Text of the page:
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    2.0.1 • Public • Published


    Create an Event handler function that sets a given state property. Works with preact and react.

    • Tiny: ~300 bytes of ES3 gzipped
    • Familiar: it's just a function that does what you would have done manually
    • Standalone: one function, no dependencies, works everywhere

    🤔 Why?

    linkState() is memoized: it only creates a handler once for each (key, eventPath) combination.

    This is important for performance, because it prevents handler thrashing and avoids allocations during render.

    Table of Contents


    npm install --save linkstate

    The UMD build is also available on unpkg:

    <script src="//"></script>

    This exposes the linkState() function as a global.

    How It Works

    It's important to understand what linkState does in order to use it comfortably.

    linkState(component, statePath, [valuePath])

    • component: the Component instance to call setState() on
    • statePath: a key/path to update in state - can be dot-notated for deep keys
    • valuePath: optional key/path into the event object at which to retrieve the new state value

    It's easiest to understand these arguments by looking at a simplified implementation of linkState itself:

    function linkState(component, statePath, valuePath) {
      return event => {
        let update = {};
        update[statePath] = event[valuePath];

    In reality, accounting for dot-notated paths makes this trickier, but the result is the same.

    Here's two equivalent event handlers, one created manually and one created with linkState:

    handleInput = e => {
      this.setState({ foo: })
    handleInput = linkState(this, 'foo')

    Notice how we didn't specify the event path - if omitted, linkState() will use the checked or value property of the event target, based on its type.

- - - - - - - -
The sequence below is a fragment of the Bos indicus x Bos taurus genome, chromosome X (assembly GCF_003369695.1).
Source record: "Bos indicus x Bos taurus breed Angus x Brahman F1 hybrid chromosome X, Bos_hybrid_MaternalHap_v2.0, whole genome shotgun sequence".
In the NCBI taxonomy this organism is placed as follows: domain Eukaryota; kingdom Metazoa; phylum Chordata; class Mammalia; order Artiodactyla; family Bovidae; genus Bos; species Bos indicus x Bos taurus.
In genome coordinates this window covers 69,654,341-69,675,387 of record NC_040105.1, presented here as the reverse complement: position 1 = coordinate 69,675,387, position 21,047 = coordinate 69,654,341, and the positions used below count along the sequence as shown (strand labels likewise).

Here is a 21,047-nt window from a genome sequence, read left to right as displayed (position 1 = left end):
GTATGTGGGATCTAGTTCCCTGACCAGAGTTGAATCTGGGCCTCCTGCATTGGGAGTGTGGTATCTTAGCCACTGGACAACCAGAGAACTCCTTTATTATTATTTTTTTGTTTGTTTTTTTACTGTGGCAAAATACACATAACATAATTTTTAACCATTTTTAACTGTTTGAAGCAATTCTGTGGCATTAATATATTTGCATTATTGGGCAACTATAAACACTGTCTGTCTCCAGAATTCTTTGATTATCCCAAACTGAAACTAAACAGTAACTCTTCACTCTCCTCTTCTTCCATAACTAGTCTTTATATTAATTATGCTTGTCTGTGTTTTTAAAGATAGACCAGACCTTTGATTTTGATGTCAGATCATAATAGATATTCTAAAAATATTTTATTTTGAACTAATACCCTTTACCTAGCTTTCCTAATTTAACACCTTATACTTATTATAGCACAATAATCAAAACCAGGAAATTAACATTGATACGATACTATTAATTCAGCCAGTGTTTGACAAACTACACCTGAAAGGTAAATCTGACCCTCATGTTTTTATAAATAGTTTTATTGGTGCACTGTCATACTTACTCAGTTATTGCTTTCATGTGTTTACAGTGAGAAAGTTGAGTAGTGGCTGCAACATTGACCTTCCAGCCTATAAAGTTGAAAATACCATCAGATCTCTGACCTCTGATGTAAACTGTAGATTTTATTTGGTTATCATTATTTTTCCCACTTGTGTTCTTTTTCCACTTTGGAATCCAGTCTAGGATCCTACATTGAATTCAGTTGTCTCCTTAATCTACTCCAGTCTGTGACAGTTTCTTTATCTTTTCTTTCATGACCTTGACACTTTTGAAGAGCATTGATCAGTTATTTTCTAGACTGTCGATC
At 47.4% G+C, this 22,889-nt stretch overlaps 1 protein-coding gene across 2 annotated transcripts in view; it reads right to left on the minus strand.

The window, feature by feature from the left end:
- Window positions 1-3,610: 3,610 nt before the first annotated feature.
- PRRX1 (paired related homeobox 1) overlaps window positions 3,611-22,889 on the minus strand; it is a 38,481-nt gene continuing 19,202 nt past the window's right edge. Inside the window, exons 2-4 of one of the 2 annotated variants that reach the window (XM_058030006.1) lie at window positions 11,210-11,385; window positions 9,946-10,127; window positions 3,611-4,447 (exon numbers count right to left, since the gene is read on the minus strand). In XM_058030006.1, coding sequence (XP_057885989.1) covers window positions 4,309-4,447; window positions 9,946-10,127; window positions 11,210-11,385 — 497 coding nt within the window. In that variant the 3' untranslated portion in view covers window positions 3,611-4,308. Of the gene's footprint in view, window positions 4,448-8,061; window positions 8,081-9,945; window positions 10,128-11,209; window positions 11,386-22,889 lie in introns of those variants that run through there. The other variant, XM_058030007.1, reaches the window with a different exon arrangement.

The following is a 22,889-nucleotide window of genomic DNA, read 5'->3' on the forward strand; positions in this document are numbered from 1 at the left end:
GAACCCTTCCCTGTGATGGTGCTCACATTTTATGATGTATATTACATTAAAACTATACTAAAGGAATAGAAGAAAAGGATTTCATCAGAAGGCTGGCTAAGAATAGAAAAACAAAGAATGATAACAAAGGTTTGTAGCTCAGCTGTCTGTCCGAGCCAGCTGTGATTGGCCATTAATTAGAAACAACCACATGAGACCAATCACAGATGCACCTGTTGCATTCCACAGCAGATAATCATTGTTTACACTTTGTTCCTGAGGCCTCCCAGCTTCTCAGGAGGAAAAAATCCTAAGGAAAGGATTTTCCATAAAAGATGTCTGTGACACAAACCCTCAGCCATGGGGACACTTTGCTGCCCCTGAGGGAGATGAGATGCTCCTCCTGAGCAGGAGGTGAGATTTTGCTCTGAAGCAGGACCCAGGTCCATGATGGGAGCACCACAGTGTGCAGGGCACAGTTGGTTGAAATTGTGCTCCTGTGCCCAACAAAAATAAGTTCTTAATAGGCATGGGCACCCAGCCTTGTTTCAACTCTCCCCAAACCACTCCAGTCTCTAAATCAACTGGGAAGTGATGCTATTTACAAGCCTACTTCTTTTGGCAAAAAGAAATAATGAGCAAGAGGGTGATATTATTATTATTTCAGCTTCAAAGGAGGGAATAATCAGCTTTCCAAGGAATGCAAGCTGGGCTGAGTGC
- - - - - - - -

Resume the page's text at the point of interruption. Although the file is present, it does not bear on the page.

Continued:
Standard usage is a function that returns an event handler to update state:

    import linkState from 'linkstate';
    class Foo extends Component {
      state = {
        text: ''
      render(props, state) {
        return (
            onInput={linkState(this, 'text')}

    You can also use it as a polyfill. This emulates the behavior of Preact 7.x, which provided linkState() as a method on its Component class. Since you're then calling linkState() as a method of the component instance, you won't have to pass in component as an argument:

    import 'linkstate/polyfill';
    // Component.prototype.linkState is now installed!
    class Foo extends Component {
      state = {
        text: ''
      render(props, state) {
        return (


    First off, thanks for taking the time to contribute! Now, take a moment to be sure your contributions make sense to everyone else.

    Reporting Issues

    Found a problem? Want a new feature? First of all see if your issue or idea has already been reported. If it hasn't, just open a new clear and descriptive issue.

    Submitting pull requests

    Pull requests are the greatest contributions, so be sure they are focused in scope, and do avoid unrelated commits.

    💁 Remember: size is the #1 priority.

    Every byte counts! PR's can't be merged if they increase the output size much.

    • Fork it!
    • Clone your fork: git clone<your-username>/linkstate
    • Navigate to the newly cloned directory: cd linkstate
    • Create a new branch for the new feature: git checkout -b my-new-feature
    • Install the tools necessary for development: npm install
    • Make your changes.
    • npm run build to verify your change doesn't increase output size.
    • npm test to make sure your change doesn't break anything.
    • Commit your changes: git commit -am 'Add some feature'
    • Push to the branch: git push origin my-new-feature
    • Submit a pull request with full remarks documenting your changes.


    MIT License © Jason Miller


    npm i linkstate

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